Today’s post is going to be sweet and simple. You absolutely HAVE to make these scones! They couldn’t be easier, faster, or better. I took one bite and instantly fell in love. It is really amazing there were any left to take photos of, LOL.
I used hazelnut meal along with the flour and the extra flavor it added was remarkable. It isn’t necessary, but it adds interest and protein, making them easier to justify. 😉 If you are making them with a gluten-free flour blend, make sure you add more cream. I needed about 3 tbsp more to make a good dough. The amount you use will depend on the humidity in your area.
The base dough can be either sweet or savory. If you are going to make them sweet, cut back the salt to 1/2 tsp. and add some dried raisins, cranberries, cherries, etc. if desired. Serve them warm with butter and jam or make a powdered sugar/lemon juice glaze and drizzle it over the top.
If you like savory scones go ahead and add the bacon, cheese and chives or change them out for other ingredients. Some hot pepper flakes, green chiles, curry powder, or harissa seasoning would all be good in these too. What sounds best to you?
They came out of the oven perfect and are best freshly baked, but if you are using double-action baking powder, you can make the dough a few hours ahead and up to overnight. That is one benefit of gluten-free flours. They need more time to fully absorb the liquid and become tender. This gives you the chance to make them ahead, saving you time and energy on the day of your party or when guests are staying over.
If you cut them into smaller pieces, you can serve them as appetizers for your Super Bowl party. They will not take as long to bake, so watch them carefully and pull them when the tops are beautifully golden brown. These would also be a delicious accompaniment to bowls of soup on cold winter days. There is nothing more comforting!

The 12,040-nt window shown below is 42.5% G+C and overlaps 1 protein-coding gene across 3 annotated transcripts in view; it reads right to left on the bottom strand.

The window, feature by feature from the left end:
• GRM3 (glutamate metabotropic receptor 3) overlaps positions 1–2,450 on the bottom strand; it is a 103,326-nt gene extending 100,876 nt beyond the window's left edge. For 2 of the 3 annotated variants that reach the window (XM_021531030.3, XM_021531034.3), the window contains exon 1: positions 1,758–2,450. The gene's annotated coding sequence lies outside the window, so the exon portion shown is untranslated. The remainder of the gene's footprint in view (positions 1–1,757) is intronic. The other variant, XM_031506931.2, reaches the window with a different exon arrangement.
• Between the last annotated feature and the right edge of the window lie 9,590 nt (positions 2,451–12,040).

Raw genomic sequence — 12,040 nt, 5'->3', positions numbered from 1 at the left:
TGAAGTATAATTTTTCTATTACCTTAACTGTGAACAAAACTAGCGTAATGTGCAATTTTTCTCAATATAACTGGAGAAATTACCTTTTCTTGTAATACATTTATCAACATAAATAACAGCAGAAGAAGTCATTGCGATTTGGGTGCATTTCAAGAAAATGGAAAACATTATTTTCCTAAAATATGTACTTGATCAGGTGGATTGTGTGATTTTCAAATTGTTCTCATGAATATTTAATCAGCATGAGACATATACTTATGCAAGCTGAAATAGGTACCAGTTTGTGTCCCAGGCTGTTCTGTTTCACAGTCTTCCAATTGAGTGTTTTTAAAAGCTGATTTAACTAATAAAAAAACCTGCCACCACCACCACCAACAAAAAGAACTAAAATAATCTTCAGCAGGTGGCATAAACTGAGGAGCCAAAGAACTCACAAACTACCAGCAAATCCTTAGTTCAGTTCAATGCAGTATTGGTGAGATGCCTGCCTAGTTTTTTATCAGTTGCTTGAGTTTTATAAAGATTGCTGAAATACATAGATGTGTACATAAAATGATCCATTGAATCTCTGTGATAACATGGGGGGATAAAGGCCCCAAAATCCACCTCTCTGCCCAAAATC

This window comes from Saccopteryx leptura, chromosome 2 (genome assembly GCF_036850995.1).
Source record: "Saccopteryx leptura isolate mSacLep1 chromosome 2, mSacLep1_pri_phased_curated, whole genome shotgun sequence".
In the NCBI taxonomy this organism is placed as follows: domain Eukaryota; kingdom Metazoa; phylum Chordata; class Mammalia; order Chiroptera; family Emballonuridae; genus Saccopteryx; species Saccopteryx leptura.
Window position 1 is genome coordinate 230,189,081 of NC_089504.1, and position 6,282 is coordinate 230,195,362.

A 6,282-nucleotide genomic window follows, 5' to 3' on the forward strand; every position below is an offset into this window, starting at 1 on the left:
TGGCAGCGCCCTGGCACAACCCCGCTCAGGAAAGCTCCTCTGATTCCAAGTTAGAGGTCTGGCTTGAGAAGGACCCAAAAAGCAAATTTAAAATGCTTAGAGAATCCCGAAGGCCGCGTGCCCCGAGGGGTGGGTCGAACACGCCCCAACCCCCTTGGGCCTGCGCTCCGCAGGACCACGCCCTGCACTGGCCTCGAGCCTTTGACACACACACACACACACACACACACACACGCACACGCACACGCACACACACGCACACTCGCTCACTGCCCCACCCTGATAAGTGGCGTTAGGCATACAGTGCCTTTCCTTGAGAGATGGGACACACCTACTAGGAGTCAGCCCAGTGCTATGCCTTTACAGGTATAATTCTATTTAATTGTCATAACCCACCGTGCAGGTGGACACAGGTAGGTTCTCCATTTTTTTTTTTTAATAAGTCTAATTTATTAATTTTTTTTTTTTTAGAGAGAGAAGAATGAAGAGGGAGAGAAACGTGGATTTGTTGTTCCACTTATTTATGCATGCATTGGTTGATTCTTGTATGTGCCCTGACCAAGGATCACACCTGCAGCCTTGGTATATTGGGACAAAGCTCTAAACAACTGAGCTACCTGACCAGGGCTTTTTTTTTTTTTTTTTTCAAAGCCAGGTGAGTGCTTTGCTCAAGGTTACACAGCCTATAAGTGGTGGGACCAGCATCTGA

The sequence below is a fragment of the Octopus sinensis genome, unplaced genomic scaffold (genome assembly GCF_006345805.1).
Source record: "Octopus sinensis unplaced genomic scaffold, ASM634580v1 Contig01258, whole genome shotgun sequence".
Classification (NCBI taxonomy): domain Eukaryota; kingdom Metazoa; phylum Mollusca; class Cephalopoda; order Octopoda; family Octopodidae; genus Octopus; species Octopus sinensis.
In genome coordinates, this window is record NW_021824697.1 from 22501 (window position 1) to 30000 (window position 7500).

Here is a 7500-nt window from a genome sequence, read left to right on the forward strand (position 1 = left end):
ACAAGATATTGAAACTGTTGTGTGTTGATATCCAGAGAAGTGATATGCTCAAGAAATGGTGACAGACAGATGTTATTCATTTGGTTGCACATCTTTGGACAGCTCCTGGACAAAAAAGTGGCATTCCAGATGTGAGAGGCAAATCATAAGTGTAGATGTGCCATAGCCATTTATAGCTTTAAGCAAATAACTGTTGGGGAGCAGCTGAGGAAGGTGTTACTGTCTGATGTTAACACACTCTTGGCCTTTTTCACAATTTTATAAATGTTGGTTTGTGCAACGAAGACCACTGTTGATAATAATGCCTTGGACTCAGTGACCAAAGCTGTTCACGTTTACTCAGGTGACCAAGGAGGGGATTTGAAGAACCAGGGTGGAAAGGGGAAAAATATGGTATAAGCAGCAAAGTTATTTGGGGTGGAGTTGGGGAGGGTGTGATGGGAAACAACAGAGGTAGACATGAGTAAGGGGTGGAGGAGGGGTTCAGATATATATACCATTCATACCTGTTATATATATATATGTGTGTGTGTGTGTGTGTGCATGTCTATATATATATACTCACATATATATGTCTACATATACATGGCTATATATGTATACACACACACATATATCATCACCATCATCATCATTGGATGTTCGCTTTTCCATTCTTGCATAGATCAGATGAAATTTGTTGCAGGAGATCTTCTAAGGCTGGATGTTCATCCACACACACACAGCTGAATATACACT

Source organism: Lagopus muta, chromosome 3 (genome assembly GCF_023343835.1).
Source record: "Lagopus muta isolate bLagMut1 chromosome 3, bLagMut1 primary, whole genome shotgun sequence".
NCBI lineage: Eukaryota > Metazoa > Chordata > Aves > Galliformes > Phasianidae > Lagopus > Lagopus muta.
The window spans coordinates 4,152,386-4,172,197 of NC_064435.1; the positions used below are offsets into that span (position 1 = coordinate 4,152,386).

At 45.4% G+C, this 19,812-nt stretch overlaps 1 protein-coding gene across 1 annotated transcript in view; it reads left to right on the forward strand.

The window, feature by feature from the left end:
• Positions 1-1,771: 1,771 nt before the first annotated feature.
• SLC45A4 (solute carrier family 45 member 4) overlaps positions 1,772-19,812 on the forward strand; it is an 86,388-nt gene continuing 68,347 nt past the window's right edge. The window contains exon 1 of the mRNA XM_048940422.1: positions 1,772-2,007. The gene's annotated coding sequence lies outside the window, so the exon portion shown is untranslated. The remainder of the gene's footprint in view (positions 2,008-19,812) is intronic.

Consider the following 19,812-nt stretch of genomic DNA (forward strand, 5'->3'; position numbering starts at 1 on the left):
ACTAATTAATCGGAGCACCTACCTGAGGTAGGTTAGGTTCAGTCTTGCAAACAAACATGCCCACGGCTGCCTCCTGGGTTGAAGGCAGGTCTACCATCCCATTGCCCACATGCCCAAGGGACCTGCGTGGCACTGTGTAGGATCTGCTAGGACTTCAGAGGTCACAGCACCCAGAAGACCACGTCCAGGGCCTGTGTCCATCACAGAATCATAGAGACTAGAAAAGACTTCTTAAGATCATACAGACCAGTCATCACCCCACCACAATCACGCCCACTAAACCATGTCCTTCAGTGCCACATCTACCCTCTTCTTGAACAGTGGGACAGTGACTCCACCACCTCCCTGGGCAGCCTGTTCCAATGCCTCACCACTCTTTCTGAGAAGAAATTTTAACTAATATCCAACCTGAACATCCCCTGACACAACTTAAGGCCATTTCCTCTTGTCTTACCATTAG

The Artist loves sweet scones, so I made a couple of them plain for him. He is looking forward to having his in the morning with a cup of espresso and homemade jam. I pulled out some of the dough and shaped it first, placing them on the baking sheet. And then I added the cheese, bacon and chives to the remaining dough and formed the rest. This gives you the opportunity to make one batch and customize it for your family’s preferences.
So get into the kitchen and make these scones pronto. That’s an order! 🙂
Have a wonderful weekend. Happy Festive Friday everyone!!
Jane’s Tips and Hints:
I made these in the food processor, which made it incredibly fast and easy. Just be sure to pulse the mixture lightly and leave visible chunks of butter. This helps create pockets of steam that lift the dough creating a soft crumb and delectable treat.
I created this recipe using my favorite gluten-free all-purpose blend, Silvana Nardone’s basic recipe. I keep a bucket of it on my counter and use it the same way I used to wheat AP flour. Other blends may behave differently, so be prepared to make some adjustments or a second batch if they don’t turn out.
- 4 to 6 strips bacon
- 3 to 4 oz cheddar, shredded (about 1 cup)